Report advises Washington legislature on disparities in access to reproductive healthcare
A new report from the Governor’s Interagency Council on Health Disparities provides a literature review on disparities in access to reproductive healthcare, as well as the council’s detailed recommendations for Washington’s legislature to address them.
The council’s report is 117 pages long, includes research from 318 references alongside input from “key informants,” and details 14 populations “likely experiencing inequities in accessing reproductive health services,” for which it conducted separate literature reviews:
Part of the report (see page 25) also discusses intersectionality, explaining that the above 14 populations aren’t mutually exclusive.
“Multiple systems of oppression interact in the lives of those with multiple marginalized identities,” the report reads, “barriers in accessing reproductive health services may be compounded, furthering inequities to access.”
The council found that many of the 45 barriers to reproductive health care it identified are experienced by several populations. For example, 11 of the 14 populations may experience a barrier to accessing health insurance.
“While the ACA expanded health insurance opportunities and coverage for reproductive healthcare for many individuals, multiple populations continue to experience barriers in accessing reproductive health services,” according to the report.
The report prioritized recommendations that would “likely address access barriers” for multiple populations, and ultimately featured 14 total recommendations for Washington’s legislature.
“While not comprehensive, the recommendations represent actions that would reduce disparities in accessing reproductive healthcare for a number of individuals experiencing inequities in Washington State,” the report reads.
The recommendations (listed in-brief on pages 7 and 8 of the report, and in-depth starting on page 76) are broken into five categories: criminal justice, education, provider, health insurance, and state funding. All 14 lend the legislature specific advice.
One recommendation advises the legislature to replace federal Title X funding with state funding if Title X is cut at the federal level. Another recommendation advises the legislature to allocate state funds for the Department of Health to fund community-based organizations to “conduct age-appropriate, culturally-appropriate, comprehensive, medically accurate, and LGBTQIA-inclusive sexual health education” in community settings.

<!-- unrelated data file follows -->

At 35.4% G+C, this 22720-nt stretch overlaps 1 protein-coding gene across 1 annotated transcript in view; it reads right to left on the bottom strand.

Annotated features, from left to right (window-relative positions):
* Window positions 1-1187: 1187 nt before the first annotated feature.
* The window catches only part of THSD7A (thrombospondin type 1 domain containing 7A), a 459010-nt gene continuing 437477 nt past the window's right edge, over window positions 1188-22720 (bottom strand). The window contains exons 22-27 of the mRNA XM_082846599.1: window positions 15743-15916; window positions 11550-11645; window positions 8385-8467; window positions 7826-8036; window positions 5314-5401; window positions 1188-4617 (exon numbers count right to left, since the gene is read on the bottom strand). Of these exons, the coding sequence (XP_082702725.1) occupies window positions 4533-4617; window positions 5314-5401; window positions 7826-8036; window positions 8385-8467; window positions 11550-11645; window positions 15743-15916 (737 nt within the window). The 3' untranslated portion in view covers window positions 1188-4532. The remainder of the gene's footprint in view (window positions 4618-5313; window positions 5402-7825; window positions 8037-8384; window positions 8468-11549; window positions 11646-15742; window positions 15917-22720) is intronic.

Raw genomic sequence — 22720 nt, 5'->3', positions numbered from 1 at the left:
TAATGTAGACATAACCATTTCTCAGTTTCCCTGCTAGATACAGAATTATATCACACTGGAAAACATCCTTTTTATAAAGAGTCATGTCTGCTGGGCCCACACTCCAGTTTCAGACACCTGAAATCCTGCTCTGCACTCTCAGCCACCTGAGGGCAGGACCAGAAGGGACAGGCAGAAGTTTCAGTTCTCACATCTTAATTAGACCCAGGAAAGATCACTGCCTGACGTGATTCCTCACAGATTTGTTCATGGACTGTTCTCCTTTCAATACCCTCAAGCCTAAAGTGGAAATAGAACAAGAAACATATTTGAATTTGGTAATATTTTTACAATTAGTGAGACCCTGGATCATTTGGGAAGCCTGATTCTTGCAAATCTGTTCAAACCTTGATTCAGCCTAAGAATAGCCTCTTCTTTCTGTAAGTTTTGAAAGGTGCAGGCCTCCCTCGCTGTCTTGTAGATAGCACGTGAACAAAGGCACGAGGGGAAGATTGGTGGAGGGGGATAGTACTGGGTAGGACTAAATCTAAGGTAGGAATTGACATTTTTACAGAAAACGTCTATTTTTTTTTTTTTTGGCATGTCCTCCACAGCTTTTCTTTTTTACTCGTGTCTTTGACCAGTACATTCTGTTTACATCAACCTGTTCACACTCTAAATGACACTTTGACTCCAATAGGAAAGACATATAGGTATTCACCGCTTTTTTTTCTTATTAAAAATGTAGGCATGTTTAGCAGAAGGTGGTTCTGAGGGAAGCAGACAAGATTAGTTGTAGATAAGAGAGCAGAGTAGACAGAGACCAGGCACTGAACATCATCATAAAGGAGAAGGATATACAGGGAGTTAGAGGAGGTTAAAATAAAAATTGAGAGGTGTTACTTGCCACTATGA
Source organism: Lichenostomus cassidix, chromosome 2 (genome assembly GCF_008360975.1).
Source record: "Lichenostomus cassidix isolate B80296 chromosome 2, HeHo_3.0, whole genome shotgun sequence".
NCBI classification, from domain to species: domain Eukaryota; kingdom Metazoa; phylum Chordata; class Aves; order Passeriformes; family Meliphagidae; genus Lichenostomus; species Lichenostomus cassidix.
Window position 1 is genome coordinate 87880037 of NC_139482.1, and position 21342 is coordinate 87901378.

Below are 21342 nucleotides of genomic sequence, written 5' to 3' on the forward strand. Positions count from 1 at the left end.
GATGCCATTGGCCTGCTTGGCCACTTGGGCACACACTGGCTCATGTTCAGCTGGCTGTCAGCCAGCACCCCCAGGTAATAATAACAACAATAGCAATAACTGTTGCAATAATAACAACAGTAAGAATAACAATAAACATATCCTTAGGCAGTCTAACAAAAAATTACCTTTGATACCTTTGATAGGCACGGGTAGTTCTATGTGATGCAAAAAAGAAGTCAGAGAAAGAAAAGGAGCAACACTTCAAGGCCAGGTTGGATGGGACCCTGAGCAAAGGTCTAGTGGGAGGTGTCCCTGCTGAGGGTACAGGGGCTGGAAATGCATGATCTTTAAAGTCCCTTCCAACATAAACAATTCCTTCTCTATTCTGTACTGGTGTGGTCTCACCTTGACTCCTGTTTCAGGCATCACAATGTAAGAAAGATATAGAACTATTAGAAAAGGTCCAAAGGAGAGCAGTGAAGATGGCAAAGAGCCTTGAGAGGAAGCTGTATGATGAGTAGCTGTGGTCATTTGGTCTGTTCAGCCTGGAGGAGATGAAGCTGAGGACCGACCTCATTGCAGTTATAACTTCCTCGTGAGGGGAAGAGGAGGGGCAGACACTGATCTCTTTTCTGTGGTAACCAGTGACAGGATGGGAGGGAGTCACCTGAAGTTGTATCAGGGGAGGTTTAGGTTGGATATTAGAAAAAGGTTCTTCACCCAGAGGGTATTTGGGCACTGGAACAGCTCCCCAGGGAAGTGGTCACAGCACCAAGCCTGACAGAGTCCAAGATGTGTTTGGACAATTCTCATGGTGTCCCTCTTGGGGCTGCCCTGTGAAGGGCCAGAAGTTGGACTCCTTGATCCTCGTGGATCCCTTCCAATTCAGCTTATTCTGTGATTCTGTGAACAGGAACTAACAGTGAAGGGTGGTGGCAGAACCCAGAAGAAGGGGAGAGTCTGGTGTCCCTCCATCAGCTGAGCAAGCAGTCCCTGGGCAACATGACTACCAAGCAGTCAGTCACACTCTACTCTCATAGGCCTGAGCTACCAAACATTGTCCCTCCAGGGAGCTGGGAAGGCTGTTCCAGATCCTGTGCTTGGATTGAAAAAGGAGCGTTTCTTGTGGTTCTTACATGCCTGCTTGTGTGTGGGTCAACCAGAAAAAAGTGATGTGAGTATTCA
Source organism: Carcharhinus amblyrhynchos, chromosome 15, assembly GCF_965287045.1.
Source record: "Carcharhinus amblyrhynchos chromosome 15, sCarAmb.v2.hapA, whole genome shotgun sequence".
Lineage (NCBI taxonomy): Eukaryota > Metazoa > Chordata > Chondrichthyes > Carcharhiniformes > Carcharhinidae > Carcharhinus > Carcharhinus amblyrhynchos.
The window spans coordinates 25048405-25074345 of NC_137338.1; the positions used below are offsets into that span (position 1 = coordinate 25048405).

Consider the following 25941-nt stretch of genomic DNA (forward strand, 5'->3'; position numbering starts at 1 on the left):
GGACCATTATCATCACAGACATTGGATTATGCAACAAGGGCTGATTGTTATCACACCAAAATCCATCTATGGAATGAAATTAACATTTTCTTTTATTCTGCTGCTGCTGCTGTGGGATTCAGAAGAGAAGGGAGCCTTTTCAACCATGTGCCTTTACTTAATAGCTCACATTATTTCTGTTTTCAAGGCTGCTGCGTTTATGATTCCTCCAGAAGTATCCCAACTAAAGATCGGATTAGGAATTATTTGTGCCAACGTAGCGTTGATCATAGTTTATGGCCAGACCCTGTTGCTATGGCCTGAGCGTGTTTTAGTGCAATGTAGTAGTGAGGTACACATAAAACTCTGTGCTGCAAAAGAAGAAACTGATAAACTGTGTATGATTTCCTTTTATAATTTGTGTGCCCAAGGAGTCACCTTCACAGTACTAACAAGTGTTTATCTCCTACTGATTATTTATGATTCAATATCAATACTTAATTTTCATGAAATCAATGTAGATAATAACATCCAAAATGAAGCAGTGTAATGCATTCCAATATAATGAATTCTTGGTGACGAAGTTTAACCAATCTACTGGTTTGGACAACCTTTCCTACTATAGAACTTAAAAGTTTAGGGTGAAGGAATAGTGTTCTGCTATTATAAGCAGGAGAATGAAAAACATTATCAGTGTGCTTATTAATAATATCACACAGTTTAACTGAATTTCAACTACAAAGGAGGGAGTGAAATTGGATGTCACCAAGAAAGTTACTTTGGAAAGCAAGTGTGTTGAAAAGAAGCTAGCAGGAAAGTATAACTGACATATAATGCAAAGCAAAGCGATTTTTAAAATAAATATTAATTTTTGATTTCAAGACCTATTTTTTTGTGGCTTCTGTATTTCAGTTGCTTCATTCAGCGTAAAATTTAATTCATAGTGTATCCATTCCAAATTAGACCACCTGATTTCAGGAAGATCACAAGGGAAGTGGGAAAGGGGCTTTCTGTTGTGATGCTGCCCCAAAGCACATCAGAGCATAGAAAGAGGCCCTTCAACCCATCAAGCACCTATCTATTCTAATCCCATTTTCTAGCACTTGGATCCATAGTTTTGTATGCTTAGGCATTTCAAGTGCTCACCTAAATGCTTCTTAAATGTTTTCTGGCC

Other recommendations include:
- A slate of “opportunities for future research” for the legislature, agencies, or universities to consider pursuing;
- “Increasing the state Medicaid reimbursement rates for reproductive health services;”
- Granting authority to relevant agencies to include non-gendered language on forms;
- Developing a health insurance option for immigrants who are excluded from receiving Medicaid, such as undocumented immigrants; and
- Allocating state funds through the DOH for “community-based organizations to conduct age-appropriate, culturally-appropriate, comprehensive, medically accurate, and LGBTQIA-inclusive sexual health education in community settings.”
The report, issued January 1st, was mandated by Substitute Senate Bill 6219, which Governor Inslee signed into law last March. The bill made headlines last year for a couple of its other requirements: that Washington insurers must cover FDA-approved methods of contraception and voluntary sterilization without copayments or deductibles; and that if an insurer covers maternity care, it must also cover elective abortions.